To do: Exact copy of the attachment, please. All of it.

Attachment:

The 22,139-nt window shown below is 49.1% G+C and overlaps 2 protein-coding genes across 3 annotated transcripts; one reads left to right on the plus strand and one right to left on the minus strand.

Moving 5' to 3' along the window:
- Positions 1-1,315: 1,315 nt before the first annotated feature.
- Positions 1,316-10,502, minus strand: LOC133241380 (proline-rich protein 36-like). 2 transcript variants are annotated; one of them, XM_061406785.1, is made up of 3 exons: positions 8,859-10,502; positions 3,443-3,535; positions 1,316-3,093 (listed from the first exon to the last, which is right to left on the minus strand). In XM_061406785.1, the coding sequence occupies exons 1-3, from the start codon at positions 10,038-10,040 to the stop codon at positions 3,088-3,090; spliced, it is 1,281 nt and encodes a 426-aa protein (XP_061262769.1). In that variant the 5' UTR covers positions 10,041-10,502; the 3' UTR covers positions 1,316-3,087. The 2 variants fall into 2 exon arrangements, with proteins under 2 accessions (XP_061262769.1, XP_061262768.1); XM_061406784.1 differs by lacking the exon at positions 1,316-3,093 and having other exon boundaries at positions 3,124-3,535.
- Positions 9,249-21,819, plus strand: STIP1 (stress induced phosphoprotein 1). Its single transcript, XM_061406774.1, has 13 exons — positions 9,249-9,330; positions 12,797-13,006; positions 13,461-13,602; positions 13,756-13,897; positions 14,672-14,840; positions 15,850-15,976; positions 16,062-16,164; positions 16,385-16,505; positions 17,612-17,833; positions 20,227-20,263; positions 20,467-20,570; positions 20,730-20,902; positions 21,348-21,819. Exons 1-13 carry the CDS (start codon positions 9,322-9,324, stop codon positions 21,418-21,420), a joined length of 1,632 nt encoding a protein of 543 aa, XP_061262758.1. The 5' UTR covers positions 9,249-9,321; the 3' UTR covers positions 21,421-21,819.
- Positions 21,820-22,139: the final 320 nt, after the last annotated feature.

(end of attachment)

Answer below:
The 22,139-nt window shown below is 49.1% G+C and overlaps 2 protein-coding genes across 3 annotated transcripts; one reads left to right on the plus strand and one right to left on the minus strand.

Moving 5' to 3' along the window:
- Positions 1-1,315: 1,315 nt before the first annotated feature.
- Positions 1,316-10,502, minus strand: LOC133241380 (proline-rich protein 36-like). 2 transcript variants are annotated; one of them, XM_061406785.1, is made up of 3 exons: positions 8,859-10,502; positions 3,443-3,535; positions 1,316-3,093 (listed from the first exon to the last, which is right to left on the minus strand). In XM_061406785.1, the coding sequence occupies exons 1-3, from the start codon at positions 10,038-10,040 to the stop codon at positions 3,088-3,090; spliced, it is 1,281 nt and encodes a 426-aa protein (XP_061262769.1). In that variant the 5' UTR covers positions 10,041-10,502; the 3' UTR covers positions 1,316-3,087. The 2 variants fall into 2 exon arrangements, with proteins under 2 accessions (XP_061262769.1, XP_061262768.1); XM_061406784.1 differs by lacking the exon at positions 1,316-3,093 and having other exon boundaries at positions 3,124-3,535.
- Positions 9,249-21,819, plus strand: STIP1 (stress induced phosphoprotein 1). Its single transcript, XM_061406774.1, has 13 exons — positions 9,249-9,330; positions 12,797-13,006; positions 13,461-13,602; positions 13,756-13,897; positions 14,672-14,840; positions 15,850-15,976; positions 16,062-16,164; positions 16,385-16,505; positions 17,612-17,833; positions 20,227-20,263; positions 20,467-20,570; positions 20,730-20,902; positions 21,348-21,819. Exons 1-13 carry the CDS (start codon positions 9,322-9,324, stop codon positions 21,418-21,420), a joined length of 1,632 nt encoding a protein of 543 aa, XP_061262758.1. The 5' UTR covers positions 9,249-9,321; the 3' UTR covers positions 21,421-21,819.
- Positions 21,820-22,139: the final 320 nt, after the last annotated feature.